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Mount Baker
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‘Stop freaking out’ over plume from Mount Baker volcano, says WA Emergency Management


It’s easy to forget that living in Western Washington, we’re surrounded by active volcanoes. Among them is Mount Baker, that reminded of us its presence when it belched steam in March, spurring a handful of viral photos.

RELATED: 5 of Washington’s active volcanoes are under-monitored

An eruption from Mount Baker would have long-ranging consequences, with the nearby town of Glacier just five miles away. Still, though, according to Washington Emergency Management, there’s no reason to fear the most recent plumes of gas.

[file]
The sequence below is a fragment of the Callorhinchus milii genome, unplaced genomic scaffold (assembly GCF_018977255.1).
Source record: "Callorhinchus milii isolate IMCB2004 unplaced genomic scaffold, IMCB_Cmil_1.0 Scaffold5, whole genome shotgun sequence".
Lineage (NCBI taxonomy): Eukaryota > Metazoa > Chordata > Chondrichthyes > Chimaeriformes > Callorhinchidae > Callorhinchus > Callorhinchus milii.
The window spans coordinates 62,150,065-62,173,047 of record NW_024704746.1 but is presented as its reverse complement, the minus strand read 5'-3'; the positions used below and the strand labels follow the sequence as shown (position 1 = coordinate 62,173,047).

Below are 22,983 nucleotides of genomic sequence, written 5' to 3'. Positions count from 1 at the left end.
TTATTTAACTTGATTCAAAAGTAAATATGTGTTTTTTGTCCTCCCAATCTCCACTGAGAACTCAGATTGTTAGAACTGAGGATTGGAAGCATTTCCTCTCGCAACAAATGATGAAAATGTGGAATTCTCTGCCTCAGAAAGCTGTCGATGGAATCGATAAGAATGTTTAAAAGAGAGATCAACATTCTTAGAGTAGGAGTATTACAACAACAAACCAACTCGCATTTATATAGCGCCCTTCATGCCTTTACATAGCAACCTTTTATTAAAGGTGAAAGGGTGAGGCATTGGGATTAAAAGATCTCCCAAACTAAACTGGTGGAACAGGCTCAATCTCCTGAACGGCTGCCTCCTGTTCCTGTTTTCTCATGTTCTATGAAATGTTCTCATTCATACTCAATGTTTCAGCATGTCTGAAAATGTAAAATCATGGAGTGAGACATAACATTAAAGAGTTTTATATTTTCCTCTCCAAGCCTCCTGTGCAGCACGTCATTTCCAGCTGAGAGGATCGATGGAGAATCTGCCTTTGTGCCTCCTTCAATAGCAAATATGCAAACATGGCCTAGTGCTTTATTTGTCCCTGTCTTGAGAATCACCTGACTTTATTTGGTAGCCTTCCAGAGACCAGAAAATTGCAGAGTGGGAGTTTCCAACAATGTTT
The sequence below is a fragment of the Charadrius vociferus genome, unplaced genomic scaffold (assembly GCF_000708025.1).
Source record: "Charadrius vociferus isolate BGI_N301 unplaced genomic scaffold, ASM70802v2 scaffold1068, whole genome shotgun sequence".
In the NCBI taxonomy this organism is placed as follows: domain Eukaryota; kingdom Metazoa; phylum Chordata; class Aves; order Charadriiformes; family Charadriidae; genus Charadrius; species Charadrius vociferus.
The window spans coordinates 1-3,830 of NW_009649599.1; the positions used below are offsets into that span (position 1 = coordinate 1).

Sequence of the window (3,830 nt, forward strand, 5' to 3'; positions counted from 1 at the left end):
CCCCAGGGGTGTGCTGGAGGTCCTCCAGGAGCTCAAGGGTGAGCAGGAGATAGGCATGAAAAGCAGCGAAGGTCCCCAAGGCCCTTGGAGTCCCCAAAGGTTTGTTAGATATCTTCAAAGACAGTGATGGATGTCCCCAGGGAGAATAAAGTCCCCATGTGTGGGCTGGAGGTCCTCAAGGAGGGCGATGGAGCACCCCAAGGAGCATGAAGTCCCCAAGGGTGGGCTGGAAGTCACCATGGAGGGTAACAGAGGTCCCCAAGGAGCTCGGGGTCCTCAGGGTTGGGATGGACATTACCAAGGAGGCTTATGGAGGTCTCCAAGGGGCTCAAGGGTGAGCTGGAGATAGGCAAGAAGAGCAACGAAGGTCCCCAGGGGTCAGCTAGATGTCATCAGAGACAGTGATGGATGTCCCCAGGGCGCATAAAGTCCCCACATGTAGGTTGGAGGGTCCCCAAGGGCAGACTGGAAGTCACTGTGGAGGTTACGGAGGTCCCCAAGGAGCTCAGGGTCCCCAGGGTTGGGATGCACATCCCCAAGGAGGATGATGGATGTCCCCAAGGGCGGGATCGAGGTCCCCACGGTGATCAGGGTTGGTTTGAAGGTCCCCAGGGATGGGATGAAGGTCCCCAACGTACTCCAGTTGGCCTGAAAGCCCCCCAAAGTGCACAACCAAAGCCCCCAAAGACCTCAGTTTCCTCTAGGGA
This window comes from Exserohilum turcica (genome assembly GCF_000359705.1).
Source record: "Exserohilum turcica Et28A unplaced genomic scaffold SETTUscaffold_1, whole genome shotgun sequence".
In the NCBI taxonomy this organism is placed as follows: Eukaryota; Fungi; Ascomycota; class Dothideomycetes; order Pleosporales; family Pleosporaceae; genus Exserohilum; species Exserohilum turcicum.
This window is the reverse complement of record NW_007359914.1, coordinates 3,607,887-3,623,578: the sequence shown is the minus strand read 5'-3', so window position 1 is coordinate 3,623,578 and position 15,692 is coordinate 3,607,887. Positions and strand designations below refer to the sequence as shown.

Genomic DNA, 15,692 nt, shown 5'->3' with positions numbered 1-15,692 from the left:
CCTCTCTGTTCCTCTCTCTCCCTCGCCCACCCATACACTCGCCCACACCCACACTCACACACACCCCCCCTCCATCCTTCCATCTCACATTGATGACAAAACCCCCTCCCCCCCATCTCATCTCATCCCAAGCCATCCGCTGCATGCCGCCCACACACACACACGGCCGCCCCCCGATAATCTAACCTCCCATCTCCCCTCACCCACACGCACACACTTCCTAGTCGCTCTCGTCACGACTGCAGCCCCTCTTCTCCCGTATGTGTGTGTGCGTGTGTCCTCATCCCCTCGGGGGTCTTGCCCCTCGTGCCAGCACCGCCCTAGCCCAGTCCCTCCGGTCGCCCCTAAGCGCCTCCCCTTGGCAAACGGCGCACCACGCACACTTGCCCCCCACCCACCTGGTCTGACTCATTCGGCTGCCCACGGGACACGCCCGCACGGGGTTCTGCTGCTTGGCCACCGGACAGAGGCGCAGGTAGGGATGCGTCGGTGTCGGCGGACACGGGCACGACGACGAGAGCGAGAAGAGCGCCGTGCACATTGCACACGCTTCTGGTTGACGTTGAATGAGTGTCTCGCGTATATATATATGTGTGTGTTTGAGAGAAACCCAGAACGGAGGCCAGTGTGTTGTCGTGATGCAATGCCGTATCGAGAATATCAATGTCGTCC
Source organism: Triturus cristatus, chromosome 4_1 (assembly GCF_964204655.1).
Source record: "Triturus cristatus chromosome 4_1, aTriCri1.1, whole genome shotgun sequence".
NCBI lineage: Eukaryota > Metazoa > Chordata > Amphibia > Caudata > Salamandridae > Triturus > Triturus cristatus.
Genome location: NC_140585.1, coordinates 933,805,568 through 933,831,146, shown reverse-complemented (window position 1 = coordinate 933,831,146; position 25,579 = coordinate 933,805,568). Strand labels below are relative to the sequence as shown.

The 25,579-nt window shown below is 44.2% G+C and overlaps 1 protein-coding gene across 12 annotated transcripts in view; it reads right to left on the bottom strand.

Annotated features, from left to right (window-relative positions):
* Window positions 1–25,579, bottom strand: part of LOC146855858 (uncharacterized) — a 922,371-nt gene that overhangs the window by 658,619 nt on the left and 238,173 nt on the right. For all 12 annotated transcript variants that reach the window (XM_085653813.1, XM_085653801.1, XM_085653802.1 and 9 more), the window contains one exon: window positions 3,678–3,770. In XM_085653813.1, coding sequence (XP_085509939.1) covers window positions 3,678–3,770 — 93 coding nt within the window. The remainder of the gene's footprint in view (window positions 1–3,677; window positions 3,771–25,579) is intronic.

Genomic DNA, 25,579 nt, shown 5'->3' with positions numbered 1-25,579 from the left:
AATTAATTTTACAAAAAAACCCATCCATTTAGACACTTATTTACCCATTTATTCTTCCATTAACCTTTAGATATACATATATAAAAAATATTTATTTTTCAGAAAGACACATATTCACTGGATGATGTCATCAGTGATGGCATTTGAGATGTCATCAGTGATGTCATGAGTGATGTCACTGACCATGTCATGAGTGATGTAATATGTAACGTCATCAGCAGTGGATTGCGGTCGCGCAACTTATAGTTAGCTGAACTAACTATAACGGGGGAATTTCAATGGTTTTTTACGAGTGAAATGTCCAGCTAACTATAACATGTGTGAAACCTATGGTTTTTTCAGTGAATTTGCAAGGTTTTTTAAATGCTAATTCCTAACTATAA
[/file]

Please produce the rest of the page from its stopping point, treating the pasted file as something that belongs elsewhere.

“It’s always good to remember our state has 5 active volcanoes, but please stop freaking out over Mount Baker because you saw some steam in a viral photo,” it said in a recent Tweet.

WEM went on to note that were an eruption imminent, seismic activity would tip us off beforehand, thanks in large part to the Pacific Northwest Seismic Network.

“The PNSN operates 2 seismometers on or near Mount Baker,” the PNSN website reads. “Even though not well monitored compared to many other volcanoes, those stations near Mount Baker are quite sensitive and can detect and locate events down to magnitude 1.”

Thanks to the higher placement of its crater, Mount Baker’s gas is easier to see from afar — other peaks such as Mount Rainier vent from their sides in lower craters.

That being so, the steam that many saw in March is actually a regular occurrence — the USGS notes that gas is vented from volcanoes “continually.”

In the end, clear skies, light winds, and Mount Baker’s higher crater height all contributed to the perfect recipe for a good scare for Western Washington.

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